Fairmont looks to outside firm to investigate who knew about expiring cases

Updated: September 09, 2019 10:19 PM

In a unanimous vote, the Fairmont City Council agreed to seek an outside law firm to investigate whether anyone else at city hall knew that dozens of criminal cases had expired and failed to notify the council. 

The move comes less than a week after 5 INVESTIGATES found former City Attorney Elizabeth Bloomquist sat on the cases for so long the statute of limitations expired.


Councilmember Tom Hawkins said he made the motion to launch the investigation because the victims of domestic violence, who never got their day in court, deserve answers.

“We owe it to the public. We owe it to the city because this has happened, because this has been such a hard thing for so many people," Hawkins said. "We owe it to the public to know how did this happen and where did it break down?” 

More from KSTP: 

Former prosecutor calls on Fairmont leaders to audit past domestic cases following 5 INVESTIGATES report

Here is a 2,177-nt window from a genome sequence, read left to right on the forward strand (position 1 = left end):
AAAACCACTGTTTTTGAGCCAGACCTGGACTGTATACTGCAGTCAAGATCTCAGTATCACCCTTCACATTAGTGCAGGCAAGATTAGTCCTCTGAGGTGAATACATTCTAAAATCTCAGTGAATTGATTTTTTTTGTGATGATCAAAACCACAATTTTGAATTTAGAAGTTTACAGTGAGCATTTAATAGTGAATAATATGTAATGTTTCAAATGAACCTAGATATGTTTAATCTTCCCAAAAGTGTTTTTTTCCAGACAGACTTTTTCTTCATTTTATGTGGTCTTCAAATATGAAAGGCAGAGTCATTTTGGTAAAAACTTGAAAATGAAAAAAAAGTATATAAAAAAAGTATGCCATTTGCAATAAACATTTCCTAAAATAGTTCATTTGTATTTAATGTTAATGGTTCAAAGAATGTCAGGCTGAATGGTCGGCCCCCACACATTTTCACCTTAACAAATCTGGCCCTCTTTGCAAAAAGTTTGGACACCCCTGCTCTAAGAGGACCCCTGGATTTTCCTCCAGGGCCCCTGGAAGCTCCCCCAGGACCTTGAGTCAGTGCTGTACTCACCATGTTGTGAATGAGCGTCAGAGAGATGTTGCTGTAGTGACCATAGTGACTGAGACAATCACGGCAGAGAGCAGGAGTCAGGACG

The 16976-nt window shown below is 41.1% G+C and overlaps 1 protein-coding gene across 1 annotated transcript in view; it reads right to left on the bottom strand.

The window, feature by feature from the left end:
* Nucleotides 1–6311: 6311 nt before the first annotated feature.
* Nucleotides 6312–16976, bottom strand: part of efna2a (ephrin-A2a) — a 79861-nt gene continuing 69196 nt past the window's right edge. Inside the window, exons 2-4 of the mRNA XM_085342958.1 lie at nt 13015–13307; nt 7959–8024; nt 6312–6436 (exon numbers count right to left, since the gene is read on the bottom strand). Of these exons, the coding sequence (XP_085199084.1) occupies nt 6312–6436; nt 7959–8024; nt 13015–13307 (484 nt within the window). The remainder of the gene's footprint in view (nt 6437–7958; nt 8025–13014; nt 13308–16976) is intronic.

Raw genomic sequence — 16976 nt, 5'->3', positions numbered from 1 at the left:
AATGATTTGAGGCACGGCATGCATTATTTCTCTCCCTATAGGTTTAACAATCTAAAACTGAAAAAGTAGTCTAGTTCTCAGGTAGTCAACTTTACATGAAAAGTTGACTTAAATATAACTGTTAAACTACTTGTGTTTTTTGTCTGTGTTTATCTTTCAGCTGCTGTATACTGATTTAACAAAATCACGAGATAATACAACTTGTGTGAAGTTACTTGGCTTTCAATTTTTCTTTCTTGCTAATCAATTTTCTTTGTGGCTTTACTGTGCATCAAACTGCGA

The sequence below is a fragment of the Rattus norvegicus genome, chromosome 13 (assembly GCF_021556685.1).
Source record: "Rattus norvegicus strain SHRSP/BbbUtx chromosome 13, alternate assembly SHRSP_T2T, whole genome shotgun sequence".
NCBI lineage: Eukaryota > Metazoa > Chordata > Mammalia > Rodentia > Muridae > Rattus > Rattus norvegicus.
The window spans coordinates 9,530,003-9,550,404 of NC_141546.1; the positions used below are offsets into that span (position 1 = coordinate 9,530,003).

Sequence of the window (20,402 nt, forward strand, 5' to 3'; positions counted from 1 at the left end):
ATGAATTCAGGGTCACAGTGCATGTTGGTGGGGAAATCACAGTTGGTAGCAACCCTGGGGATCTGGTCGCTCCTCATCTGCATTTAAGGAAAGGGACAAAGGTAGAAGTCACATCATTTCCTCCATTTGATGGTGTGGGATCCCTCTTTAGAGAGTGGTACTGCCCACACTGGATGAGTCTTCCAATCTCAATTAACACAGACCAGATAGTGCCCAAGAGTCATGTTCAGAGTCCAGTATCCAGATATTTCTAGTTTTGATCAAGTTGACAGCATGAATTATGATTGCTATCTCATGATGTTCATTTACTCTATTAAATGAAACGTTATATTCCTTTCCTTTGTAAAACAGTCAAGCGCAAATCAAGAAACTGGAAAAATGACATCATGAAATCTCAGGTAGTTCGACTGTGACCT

Out of Time: Domestic violence cases can't be charged after city prosecutor sat on dozens of investigations for years

Mayor Deb Foster pushed for more answers about the cases — asking for a report from the county attorney’s office, who reviewed the leftover files after the city parted ways with Bloomquist earlier this year.

“Everybody needs to be accountable,” she said.

Councilmember Bruce Peters said the entire council is partially to blame.

“We were the responsible entity for overseeing our attorney and we still are. This was our fault. I take as much blame. I mean, we dropped the ball,” he said, adding that the council could have requested updates and progress reports from the city attorney. 

During the last city council meeting, City Administrator Mike Humpal repeatedly denied having any knowledge of expiring cases, telling the council that it wasn’t part of his job. Humpal stayed mostly silent during Monday night’s discussion.

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Ryan Raiche

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